Burmese for Beginners
Amongst Stan’s possessions is a pamphlet with some basic sentences in ‘Burmese’ and ‘Kachin’. Kachin, the northernmost state of modern Myanmar, is some considerable distance from Stan’s usual flight routes, and I think it’s likely therefore that this was a general issue pamphlet – probably produced by the U.S. Army and distributed to UK and Commonwealth servicemen serving in the Pacific theatre.
The pamphlet includes several phrases, transliterated into the Latin alphabet with emphasis added by underlining. Most are in the imperative – ‘You watch.’/ ‘Find a boat.’/ ‘Take me to the headman’. – but there are also a number of questions aimed at eliciting troop locations and numbers and securing food and lodgings. Finally, there is a ‘Thank you’ and an ominous sounding ‘Run away’.
The front of the pamphlet comprises an eight-page illustrated instruction manual which wouldn’t look out of place in a children’s atlas of the period: ‘How to get along with the Kachins, Shans & Burmans: a brief guide to the peoples of Northern Burma’. Much of the advice is common sense. Allied servicemen are reminded not to make a pass at local women, kill villagers’ livestock, or offend local tribal elders. There are less obvious inclusions: servicemen are reminded not to cut down villagers’ bamboo, or inadvertently desecrate their shrines.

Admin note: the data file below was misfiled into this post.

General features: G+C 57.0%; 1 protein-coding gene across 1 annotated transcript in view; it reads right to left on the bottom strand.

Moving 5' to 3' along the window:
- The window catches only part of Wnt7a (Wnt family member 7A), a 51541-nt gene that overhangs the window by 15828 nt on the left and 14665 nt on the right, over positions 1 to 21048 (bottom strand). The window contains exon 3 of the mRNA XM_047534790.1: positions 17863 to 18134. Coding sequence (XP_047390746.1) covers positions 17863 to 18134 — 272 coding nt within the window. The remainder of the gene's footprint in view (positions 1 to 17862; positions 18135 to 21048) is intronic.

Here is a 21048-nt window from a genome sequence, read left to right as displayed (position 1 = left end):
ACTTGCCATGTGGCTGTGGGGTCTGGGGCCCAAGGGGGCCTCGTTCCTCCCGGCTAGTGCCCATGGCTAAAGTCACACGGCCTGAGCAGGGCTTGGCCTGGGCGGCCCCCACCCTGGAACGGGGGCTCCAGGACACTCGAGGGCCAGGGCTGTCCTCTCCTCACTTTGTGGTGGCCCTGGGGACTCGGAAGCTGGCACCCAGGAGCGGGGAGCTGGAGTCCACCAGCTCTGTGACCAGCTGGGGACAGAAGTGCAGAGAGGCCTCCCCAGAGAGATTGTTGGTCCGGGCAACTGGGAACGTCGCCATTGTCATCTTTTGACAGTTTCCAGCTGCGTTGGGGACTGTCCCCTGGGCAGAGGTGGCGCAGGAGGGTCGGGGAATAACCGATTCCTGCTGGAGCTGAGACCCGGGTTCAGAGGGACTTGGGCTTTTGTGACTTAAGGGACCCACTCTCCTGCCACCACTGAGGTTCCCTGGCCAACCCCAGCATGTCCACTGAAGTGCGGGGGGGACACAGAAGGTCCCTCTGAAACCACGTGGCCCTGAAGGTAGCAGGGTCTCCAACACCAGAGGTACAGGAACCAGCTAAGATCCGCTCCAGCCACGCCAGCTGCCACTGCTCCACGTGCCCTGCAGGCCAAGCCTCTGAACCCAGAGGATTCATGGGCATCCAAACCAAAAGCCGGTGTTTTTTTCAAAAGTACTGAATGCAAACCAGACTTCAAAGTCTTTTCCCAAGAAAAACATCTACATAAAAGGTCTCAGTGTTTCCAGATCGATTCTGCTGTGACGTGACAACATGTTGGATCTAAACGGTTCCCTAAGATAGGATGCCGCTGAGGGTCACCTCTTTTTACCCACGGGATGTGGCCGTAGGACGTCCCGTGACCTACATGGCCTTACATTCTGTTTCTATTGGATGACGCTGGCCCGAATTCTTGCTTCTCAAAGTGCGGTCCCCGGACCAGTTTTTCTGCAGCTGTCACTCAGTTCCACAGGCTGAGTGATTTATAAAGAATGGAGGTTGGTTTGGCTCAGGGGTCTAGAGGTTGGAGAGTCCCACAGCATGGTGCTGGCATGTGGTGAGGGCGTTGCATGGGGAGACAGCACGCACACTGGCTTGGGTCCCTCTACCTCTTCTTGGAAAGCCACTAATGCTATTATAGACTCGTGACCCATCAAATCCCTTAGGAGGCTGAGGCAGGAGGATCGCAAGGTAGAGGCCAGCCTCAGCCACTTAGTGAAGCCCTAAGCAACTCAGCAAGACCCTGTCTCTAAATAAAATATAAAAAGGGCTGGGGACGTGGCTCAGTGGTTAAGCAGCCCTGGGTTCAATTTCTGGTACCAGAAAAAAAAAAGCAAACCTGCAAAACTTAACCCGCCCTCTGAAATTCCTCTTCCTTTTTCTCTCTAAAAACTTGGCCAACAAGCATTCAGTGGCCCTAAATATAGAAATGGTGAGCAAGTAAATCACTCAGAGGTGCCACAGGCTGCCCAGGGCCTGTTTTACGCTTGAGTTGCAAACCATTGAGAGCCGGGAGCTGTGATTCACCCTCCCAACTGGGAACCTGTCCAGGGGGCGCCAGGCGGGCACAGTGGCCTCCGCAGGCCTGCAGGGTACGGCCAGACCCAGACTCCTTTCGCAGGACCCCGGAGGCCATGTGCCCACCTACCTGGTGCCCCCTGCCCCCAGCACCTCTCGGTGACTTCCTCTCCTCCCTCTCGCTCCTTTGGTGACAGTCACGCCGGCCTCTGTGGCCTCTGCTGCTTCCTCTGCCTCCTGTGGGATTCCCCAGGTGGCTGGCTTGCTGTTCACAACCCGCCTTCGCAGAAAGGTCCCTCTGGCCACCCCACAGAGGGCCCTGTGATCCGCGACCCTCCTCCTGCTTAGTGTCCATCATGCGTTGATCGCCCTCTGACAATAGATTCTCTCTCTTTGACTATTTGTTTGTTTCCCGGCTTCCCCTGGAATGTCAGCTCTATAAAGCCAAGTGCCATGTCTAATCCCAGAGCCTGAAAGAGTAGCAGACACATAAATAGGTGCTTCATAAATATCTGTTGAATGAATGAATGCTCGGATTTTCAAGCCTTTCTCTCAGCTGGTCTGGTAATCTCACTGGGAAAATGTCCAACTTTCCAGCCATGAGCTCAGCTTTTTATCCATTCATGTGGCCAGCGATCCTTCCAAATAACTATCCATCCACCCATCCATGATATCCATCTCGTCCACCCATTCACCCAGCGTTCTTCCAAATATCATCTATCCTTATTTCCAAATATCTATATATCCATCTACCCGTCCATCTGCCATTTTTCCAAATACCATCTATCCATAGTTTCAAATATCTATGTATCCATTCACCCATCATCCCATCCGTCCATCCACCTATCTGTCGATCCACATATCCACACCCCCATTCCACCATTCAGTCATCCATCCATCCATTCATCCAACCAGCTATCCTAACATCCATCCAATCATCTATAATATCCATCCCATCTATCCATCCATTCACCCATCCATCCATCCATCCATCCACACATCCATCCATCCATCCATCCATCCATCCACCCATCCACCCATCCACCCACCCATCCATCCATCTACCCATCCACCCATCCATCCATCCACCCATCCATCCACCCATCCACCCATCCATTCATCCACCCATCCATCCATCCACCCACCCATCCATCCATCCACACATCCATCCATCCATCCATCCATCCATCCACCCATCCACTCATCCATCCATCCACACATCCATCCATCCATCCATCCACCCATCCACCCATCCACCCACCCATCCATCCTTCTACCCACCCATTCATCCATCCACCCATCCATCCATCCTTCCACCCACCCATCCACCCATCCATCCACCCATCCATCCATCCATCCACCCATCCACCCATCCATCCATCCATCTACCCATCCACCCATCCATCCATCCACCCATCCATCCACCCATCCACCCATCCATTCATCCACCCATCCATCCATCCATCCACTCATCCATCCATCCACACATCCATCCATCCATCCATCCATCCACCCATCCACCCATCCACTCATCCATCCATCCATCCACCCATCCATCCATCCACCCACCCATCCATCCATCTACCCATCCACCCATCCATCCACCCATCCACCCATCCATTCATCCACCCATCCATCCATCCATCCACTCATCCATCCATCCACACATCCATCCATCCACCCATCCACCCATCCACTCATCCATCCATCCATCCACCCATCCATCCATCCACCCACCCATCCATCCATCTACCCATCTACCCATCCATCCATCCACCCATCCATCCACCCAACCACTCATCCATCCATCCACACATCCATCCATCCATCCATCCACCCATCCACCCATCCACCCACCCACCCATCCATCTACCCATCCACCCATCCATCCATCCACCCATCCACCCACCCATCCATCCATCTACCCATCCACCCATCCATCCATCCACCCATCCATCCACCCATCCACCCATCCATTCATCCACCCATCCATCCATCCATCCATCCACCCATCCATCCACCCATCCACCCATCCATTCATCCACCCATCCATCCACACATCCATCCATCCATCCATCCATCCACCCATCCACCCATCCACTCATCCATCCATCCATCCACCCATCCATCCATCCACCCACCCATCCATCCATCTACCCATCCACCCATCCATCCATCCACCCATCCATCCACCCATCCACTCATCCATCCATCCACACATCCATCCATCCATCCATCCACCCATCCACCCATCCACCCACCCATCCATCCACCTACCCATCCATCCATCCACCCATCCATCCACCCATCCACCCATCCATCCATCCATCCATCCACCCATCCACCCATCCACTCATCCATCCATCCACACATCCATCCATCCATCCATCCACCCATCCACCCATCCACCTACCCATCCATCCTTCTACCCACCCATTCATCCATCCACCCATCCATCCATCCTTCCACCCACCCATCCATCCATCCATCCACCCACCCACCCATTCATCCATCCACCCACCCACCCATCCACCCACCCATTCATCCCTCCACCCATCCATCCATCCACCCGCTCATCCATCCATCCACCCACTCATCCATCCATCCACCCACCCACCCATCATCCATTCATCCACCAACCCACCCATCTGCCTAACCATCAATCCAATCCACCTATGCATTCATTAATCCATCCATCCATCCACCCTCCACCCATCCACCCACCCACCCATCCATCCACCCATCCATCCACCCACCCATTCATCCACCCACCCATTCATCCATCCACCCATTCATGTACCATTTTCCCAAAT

There is much of interest here, but some of the statements are fairly offensive. The pamphlet reproduces classic tropes about the slow pace of work expected of ‘Orientals’, along with their perceived pliability. The Burmese villagers are, apparently, prone to be ‘flighty and excitable’ – as, one imagines, anyone would be when faced with the prospect of harbouring an allied parachutist in Japanese occupied territory – and a Kachin is considered ‘apt to go back on you just when he’s begun to be helpful’. The cartoon illustrations, too, have some idiosyncrasies – not least the fact that the cartoonist could only draw one face. Hence the American G.I., the Burman, Shan and Kachin, all have remarkably similar features, save the fact that latter three all seem to have their eyes shut, and are wearing different types of hat. Whether this is culturally accurate, I’m not able to definitively say.
Delving further into the bag, I discovered notes from Burmese language classes taken at the ‘Royal Airforce School For Jungle Self Preservation Training’. This was Stan’s first stop in India after landing at Bombay. I haven’t yet been able to precisely locate the camp – Stan simply notes it down as being in Mahabaleshwar. Below you’ll find all the notes. Showing promise from the outset, section two is entitled ‘Grammer’.burmese-lectures